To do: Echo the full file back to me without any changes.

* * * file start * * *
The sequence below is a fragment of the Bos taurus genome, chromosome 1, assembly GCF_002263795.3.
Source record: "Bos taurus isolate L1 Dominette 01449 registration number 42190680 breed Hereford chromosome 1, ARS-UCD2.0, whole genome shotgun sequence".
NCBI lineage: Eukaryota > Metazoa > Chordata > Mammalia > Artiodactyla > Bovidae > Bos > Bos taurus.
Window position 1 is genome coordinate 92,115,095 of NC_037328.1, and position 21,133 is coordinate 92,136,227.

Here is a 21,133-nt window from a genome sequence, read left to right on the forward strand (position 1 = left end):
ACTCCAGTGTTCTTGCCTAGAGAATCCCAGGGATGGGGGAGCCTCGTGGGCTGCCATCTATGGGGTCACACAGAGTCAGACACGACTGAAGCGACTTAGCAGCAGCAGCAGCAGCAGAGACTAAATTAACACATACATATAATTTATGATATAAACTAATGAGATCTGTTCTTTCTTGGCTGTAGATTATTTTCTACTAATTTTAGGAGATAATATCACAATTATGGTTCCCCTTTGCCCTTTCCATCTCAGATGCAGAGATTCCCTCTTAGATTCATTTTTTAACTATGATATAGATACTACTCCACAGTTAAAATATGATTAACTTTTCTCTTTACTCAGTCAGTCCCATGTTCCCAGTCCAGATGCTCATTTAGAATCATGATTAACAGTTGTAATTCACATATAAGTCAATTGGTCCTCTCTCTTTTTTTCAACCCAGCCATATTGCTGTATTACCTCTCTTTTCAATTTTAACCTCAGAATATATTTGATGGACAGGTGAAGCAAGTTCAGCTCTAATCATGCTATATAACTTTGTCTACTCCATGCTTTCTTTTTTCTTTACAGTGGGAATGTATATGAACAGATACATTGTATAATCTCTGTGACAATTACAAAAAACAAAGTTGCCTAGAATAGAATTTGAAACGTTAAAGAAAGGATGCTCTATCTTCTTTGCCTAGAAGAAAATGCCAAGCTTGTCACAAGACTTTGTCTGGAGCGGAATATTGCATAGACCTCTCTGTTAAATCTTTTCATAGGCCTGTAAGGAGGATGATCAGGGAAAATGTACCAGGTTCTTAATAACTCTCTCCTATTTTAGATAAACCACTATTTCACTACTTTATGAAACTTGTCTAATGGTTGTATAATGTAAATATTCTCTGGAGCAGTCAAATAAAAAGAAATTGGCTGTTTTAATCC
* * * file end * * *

The sequence below is a fragment of the Bos taurus genome, chromosome 1, assembly GCF_002263795.3.
Source record: "Bos taurus isolate L1 Dominette 01449 registration number 42190680 breed Hereford chromosome 1, ARS-UCD2.0, whole genome shotgun sequence".
NCBI lineage: Eukaryota > Metazoa > Chordata > Mammalia > Artiodactyla > Bovidae > Bos > Bos taurus.
Window position 1 is genome coordinate 92,115,095 of NC_037328.1, and position 21,133 is coordinate 92,136,227.

Here is a 21,133-nt window from a genome sequence, read left to right on the forward strand (position 1 = left end):
ACTCCAGTGTTCTTGCCTAGAGAATCCCAGGGATGGGGGAGCCTCGTGGGCTGCCATCTATGGGGTCACACAGAGTCAGACACGACTGAAGCGACTTAGCAGCAGCAGCAGCAGCAGAGACTAAATTAACACATACATATAATTTATGATATAAACTAATGAGATCTGTTCTTTCTTGGCTGTAGATTATTTTCTACTAATTTTAGGAGATAATATCACAATTATGGTTCCCCTTTGCCCTTTCCATCTCAGATGCAGAGATTCCCTCTTAGATTCATTTTTTAACTATGATATAGATACTACTCCACAGTTAAAATATGATTAACTTTTCTCTTTACTCAGTCAGTCCCATGTTCCCAGTCCAGATGCTCATTTAGAATCATGATTAACAGTTGTAATTCACATATAAGTCAATTGGTCCTCTCTCTTTTTTTCAACCCAGCCATATTGCTGTATTACCTCTCTTTTCAATTTTAACCTCAGAATATATTTGATGGACAGGTGAAGCAAGTTCAGCTCTAATCATGCTATATAACTTTGTCTACTCCATGCTTTCTTTTTTCTTTACAGTGGGAATGTATATGAACAGATACATTGTATAATCTCTGTGACAATTACAAAAAACAAAGTTGCCTAGAATAGAATTTGAAACGTTAAAGAAAGGATGCTCTATCTTCTTTGCCTAGAAGAAAATGCCAAGCTTGTCACAAGACTTTGTCTGGAGCGGAATATTGCATAGACCTCTCTGTTAAATCTTTTCATAGGCCTGTAAGGAGGATGATCAGGGAAAATGTACCAGGTTCTTAATAACTCTCTCCTATTTTAGATAAACCACTATTTCACTACTTTATGAAACTTGTCTAATGGTTGTATAATGTAAATATTCTCTGGAGCAGTCAAATAAAAAGAAATTGGCTGTTTTAATCC